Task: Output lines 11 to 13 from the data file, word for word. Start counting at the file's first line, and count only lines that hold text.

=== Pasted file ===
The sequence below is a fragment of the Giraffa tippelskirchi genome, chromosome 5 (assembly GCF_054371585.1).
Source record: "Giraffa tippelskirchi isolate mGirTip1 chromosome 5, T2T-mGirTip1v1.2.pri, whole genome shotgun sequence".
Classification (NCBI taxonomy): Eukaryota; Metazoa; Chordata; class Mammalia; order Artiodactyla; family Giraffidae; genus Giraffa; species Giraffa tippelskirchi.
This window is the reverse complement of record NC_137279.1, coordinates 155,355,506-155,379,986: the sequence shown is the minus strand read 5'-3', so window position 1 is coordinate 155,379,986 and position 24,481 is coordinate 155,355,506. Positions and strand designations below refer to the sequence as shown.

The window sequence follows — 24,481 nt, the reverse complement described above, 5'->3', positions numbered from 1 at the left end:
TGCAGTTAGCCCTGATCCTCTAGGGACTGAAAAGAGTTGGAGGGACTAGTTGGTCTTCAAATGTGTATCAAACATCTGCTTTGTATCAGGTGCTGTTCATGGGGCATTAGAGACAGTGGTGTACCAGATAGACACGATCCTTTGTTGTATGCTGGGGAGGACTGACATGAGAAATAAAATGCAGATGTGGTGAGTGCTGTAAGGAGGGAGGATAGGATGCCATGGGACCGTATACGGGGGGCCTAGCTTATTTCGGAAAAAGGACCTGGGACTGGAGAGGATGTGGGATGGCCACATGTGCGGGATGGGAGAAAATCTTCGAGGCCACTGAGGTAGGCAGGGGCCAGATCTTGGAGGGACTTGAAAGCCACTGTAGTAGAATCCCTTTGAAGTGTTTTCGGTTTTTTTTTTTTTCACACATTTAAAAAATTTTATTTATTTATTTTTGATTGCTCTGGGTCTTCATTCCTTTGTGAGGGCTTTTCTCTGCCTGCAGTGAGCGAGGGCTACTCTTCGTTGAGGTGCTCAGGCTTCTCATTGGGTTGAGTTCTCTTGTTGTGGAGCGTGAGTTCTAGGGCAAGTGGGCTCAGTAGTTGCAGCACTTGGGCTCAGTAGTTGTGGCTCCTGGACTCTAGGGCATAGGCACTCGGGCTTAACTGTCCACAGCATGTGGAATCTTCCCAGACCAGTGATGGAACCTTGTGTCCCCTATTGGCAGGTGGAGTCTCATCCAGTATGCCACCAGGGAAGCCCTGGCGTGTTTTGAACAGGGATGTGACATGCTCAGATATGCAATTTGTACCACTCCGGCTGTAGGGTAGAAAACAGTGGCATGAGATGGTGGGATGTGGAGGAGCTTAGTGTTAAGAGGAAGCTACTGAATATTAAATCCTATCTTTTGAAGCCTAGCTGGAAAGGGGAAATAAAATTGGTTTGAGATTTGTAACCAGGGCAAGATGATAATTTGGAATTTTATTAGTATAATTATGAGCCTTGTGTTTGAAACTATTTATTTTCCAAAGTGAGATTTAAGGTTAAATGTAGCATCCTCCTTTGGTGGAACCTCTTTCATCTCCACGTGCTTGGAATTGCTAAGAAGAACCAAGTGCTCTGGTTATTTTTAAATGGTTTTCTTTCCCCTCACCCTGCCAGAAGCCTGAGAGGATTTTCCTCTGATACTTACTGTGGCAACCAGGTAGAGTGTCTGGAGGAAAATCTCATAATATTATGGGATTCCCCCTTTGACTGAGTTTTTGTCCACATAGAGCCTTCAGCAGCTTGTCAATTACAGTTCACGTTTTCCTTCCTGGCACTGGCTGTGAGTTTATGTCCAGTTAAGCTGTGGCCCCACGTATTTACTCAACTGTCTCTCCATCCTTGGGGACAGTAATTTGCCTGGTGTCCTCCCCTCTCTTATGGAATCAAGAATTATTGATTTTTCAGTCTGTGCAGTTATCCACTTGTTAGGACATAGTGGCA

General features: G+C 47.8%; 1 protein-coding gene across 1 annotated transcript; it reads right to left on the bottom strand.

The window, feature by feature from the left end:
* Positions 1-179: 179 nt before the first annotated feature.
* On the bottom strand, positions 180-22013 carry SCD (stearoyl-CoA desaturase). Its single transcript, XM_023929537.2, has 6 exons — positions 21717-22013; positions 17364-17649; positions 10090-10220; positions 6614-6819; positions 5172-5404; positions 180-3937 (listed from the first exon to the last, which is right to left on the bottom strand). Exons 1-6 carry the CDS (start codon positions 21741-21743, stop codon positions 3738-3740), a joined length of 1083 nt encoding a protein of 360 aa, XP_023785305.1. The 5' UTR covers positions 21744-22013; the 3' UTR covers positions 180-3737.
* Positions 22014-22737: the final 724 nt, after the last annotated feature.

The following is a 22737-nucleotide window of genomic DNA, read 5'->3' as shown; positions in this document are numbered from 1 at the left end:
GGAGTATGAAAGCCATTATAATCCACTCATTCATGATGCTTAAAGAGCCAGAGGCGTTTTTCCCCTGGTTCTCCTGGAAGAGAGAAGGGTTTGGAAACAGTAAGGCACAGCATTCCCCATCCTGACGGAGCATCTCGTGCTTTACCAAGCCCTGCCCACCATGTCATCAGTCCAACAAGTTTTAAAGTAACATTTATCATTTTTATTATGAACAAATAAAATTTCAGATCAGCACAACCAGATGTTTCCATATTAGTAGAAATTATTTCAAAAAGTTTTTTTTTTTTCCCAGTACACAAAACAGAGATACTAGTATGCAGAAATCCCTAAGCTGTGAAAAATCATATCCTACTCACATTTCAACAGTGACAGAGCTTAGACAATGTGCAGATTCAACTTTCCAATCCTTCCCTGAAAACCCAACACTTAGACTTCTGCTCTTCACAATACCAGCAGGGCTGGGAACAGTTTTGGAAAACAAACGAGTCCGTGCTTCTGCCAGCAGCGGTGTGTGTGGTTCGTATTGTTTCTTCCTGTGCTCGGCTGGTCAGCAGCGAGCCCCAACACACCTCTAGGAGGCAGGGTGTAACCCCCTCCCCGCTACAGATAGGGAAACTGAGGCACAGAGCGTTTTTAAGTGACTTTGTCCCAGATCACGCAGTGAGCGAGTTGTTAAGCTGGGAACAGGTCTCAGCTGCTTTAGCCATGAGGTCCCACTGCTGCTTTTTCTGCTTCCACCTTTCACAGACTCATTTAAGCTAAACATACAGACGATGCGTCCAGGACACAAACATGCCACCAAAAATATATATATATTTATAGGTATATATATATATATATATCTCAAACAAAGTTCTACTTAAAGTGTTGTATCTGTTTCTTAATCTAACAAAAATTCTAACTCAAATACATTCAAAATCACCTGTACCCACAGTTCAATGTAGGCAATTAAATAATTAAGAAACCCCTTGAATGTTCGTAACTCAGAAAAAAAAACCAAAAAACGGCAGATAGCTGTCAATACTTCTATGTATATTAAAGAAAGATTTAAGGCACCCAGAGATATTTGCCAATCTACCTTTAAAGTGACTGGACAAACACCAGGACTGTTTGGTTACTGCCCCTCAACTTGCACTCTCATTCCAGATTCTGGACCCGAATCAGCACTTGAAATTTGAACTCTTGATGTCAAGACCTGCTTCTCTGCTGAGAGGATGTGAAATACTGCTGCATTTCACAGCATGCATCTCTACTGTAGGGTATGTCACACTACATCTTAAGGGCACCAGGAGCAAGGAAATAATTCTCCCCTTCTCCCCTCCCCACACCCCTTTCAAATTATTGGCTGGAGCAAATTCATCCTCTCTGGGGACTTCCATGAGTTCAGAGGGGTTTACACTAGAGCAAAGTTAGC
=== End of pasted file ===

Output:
* Positions 22014-22737: the final 724 nt, after the last annotated feature.

The following is a 22737-nucleotide window of genomic DNA, read 5'->3' as shown; positions in this document are numbered from 1 at the left end:
GGAGTATGAAAGCCATTATAATCCACTCATTCATGATGCTTAAAGAGCCAGAGGCGTTTTTCCCCTGGTTCTCCTGGAAGAGAGAAGGGTTTGGAAACAGTAAGGCACAGCATTCCCCATCCTGACGGAGCATCTCGTGCTTTACCAAGCCCTGCCCACCATGTCATCAGTCCAACAAGTTTTAAAGTAACATTTATCATTTTTATTATGAACAAATAAAATTTCAGATCAGCACAACCAGATGTTTCCATATTAGTAGAAATTATTTCAAAAAGTTTTTTTTTTTTCCCAGTACACAAAACAGAGATACTAGTATGCAGAAATCCCTAAGCTGTGAAAAATCATATCCTACTCACATTTCAACAGTGACAGAGCTTAGACAATGTGCAGATTCAACTTTCCAATCCTTCCCTGAAAACCCAACACTTAGACTTCTGCTCTTCACAATACCAGCAGGGCTGGGAACAGTTTTGGAAAACAAACGAGTCCGTGCTTCTGCCAGCAGCGGTGTGTGTGGTTCGTATTGTTTCTTCCTGTGCTCGGCTGGTCAGCAGCGAGCCCCAACACACCTCTAGGAGGCAGGGTGTAACCCCCTCCCCGCTACAGATAGGGAAACTGAGGCACAGAGCGTTTTTAAGTGACTTTGTCCCAGATCACGCAGTGAGCGAGTTGTTAAGCTGGGAACAGGTCTCAGCTGCTTTAGCCATGAGGTCCCACTGCTGCTTTTTCTGCTTCCACCTTTCACAGACTCATTTAAGCTAAACATACAGACGATGCGTCCAGGACACAAACATGCCACCAAAAATATATATATATTTATAGGTATATATATATATATATATCTCAAACAAAGTTCTACTTAAAGTGTTGTATCTGTTTCTTAATCTAACAAAAATTCTAACTCAAATACATTCAAAATCACCTGTACCCACAGTTCAATGTAGGCAATTAAATAATTAAGAAACCCCTTGAATGTTCGTAACTCAGAAAAAAAAACCAAAAAACGGCAGATAGCTGTCAATACTTCTATGTATATTAAAGAAAGATTTAAGGCACCCAGAGATATTTGCCAATCTACCTTTAAAGTGACTGGACAAACACCAGGACTGTTTGGTTACTGCCCCTCAACTTGCACTCTCATTCCAGATTCTGGACCCGAATCAGCACTTGAAATTTGAACTCTTGATGTCAAGACCTGCTTCTCTGCTGAGAGGATGTGAAATACTGCTGCATTTCACAGCATGCATCTCTACTGTAGGGTATGTCACACTACATCTTAAGGGCACCAGGAGCAAGGAAATAATTCTCCCCTTCTCCCCTCCCCACACCCCTTTCAAATTATTGGCTGGAGCAAATTCATCCTCTCTGGGGACTTCCATGAGTTCAGAGGGGTTTACACTAGAGCAAAGTTAGC